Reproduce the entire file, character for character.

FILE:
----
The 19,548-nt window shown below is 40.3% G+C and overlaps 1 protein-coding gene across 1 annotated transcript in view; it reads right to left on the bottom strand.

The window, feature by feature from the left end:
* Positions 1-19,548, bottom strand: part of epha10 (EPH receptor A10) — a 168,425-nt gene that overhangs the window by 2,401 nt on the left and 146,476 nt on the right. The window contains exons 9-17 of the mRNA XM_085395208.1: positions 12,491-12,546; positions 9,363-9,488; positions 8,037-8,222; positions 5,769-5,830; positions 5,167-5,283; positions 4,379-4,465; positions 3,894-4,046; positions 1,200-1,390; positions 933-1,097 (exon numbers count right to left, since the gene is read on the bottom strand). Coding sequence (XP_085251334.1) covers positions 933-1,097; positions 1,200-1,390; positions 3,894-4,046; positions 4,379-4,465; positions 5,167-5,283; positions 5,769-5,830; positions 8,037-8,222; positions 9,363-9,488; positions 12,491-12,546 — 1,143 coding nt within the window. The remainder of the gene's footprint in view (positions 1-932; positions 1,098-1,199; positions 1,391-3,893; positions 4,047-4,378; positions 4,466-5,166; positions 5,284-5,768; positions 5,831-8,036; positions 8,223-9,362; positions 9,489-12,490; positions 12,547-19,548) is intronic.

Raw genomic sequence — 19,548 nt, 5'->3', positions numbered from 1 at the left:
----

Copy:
The 19,548-nt window shown below is 40.3% G+C and overlaps 1 protein-coding gene across 1 annotated transcript in view; it reads right to left on the bottom strand.

The window, feature by feature from the left end:
* Positions 1-19,548, bottom strand: part of epha10 (EPH receptor A10) — a 168,425-nt gene that overhangs the window by 2,401 nt on the left and 146,476 nt on the right. The window contains exons 9-17 of the mRNA XM_085395208.1: positions 12,491-12,546; positions 9,363-9,488; positions 8,037-8,222; positions 5,769-5,830; positions 5,167-5,283; positions 4,379-4,465; positions 3,894-4,046; positions 1,200-1,390; positions 933-1,097 (exon numbers count right to left, since the gene is read on the bottom strand). Coding sequence (XP_085251334.1) covers positions 933-1,097; positions 1,200-1,390; positions 3,894-4,046; positions 4,379-4,465; positions 5,167-5,283; positions 5,769-5,830; positions 8,037-8,222; positions 9,363-9,488; positions 12,491-12,546 — 1,143 coding nt within the window. The remainder of the gene's footprint in view (positions 1-932; positions 1,098-1,199; positions 1,391-3,893; positions 4,047-4,378; positions 4,466-5,166; positions 5,284-5,768; positions 5,831-8,036; positions 8,223-9,362; positions 9,489-12,490; positions 12,547-19,548) is intronic.

Raw genomic sequence — 19,548 nt, 5'->3', positions numbered from 1 at the left: